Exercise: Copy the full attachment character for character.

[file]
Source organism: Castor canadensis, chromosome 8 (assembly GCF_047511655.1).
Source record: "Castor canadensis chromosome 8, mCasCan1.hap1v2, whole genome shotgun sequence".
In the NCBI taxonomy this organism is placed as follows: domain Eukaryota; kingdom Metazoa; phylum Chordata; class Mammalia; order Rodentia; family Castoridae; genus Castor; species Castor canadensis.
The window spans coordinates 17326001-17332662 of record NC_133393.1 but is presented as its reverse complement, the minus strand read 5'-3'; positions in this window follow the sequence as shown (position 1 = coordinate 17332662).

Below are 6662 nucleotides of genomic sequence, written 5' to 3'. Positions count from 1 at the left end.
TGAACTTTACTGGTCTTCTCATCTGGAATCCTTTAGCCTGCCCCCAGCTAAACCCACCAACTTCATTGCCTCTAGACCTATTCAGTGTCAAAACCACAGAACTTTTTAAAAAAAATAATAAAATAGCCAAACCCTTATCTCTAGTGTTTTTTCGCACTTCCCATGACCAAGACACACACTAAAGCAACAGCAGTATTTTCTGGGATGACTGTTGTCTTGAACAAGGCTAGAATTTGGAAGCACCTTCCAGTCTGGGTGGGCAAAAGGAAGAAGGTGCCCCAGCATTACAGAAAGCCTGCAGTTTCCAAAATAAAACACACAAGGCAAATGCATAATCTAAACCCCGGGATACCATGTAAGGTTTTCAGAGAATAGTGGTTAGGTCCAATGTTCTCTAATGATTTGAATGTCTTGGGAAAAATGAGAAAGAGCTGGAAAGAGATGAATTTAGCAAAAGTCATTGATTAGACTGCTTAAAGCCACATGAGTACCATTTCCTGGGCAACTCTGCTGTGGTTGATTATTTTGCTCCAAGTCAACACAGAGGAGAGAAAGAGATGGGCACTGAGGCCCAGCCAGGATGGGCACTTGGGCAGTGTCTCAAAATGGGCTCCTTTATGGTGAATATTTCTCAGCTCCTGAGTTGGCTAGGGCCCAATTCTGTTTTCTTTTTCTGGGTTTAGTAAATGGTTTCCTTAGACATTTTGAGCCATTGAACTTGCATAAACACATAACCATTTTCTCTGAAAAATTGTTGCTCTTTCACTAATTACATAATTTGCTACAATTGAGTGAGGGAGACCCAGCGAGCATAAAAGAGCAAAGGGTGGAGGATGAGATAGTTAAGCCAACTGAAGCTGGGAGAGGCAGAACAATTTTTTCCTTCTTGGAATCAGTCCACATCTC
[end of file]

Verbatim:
Source organism: Castor canadensis, chromosome 8 (assembly GCF_047511655.1).
Source record: "Castor canadensis chromosome 8, mCasCan1.hap1v2, whole genome shotgun sequence".
In the NCBI taxonomy this organism is placed as follows: domain Eukaryota; kingdom Metazoa; phylum Chordata; class Mammalia; order Rodentia; family Castoridae; genus Castor; species Castor canadensis.
The window spans coordinates 17326001-17332662 of record NC_133393.1 but is presented as its reverse complement, the minus strand read 5'-3'; positions in this window follow the sequence as shown (position 1 = coordinate 17332662).

Below are 6662 nucleotides of genomic sequence, written 5' to 3'. Positions count from 1 at the left end.
TGAACTTTACTGGTCTTCTCATCTGGAATCCTTTAGCCTGCCCCCAGCTAAACCCACCAACTTCATTGCCTCTAGACCTATTCAGTGTCAAAACCACAGAACTTTTTAAAAAAAATAATAAAATAGCCAAACCCTTATCTCTAGTGTTTTTTCGCACTTCCCATGACCAAGACACACACTAAAGCAACAGCAGTATTTTCTGGGATGACTGTTGTCTTGAACAAGGCTAGAATTTGGAAGCACCTTCCAGTCTGGGTGGGCAAAAGGAAGAAGGTGCCCCAGCATTACAGAAAGCCTGCAGTTTCCAAAATAAAACACACAAGGCAAATGCATAATCTAAACCCCGGGATACCATGTAAGGTTTTCAGAGAATAGTGGTTAGGTCCAATGTTCTCTAATGATTTGAATGTCTTGGGAAAAATGAGAAAGAGCTGGAAAGAGATGAATTTAGCAAAAGTCATTGATTAGACTGCTTAAAGCCACATGAGTACCATTTCCTGGGCAACTCTGCTGTGGTTGATTATTTTGCTCCAAGTCAACACAGAGGAGAGAAAGAGATGGGCACTGAGGCCCAGCCAGGATGGGCACTTGGGCAGTGTCTCAAAATGGGCTCCTTTATGGTGAATATTTCTCAGCTCCTGAGTTGGCTAGGGCCCAATTCTGTTTTCTTTTTCTGGGTTTAGTAAATGGTTTCCTTAGACATTTTGAGCCATTGAACTTGCATAAACACATAACCATTTTCTCTGAAAAATTGTTGCTCTTTCACTAATTACATAATTTGCTACAATTGAGTGAGGGAGACCCAGCGAGCATAAAAGAGCAAAGGGTGGAGGATGAGATAGTTAAGCCAACTGAAGCTGGGAGAGGCAGAACAATTTTTTCCTTCTTGGAATCAGTCCACATCTC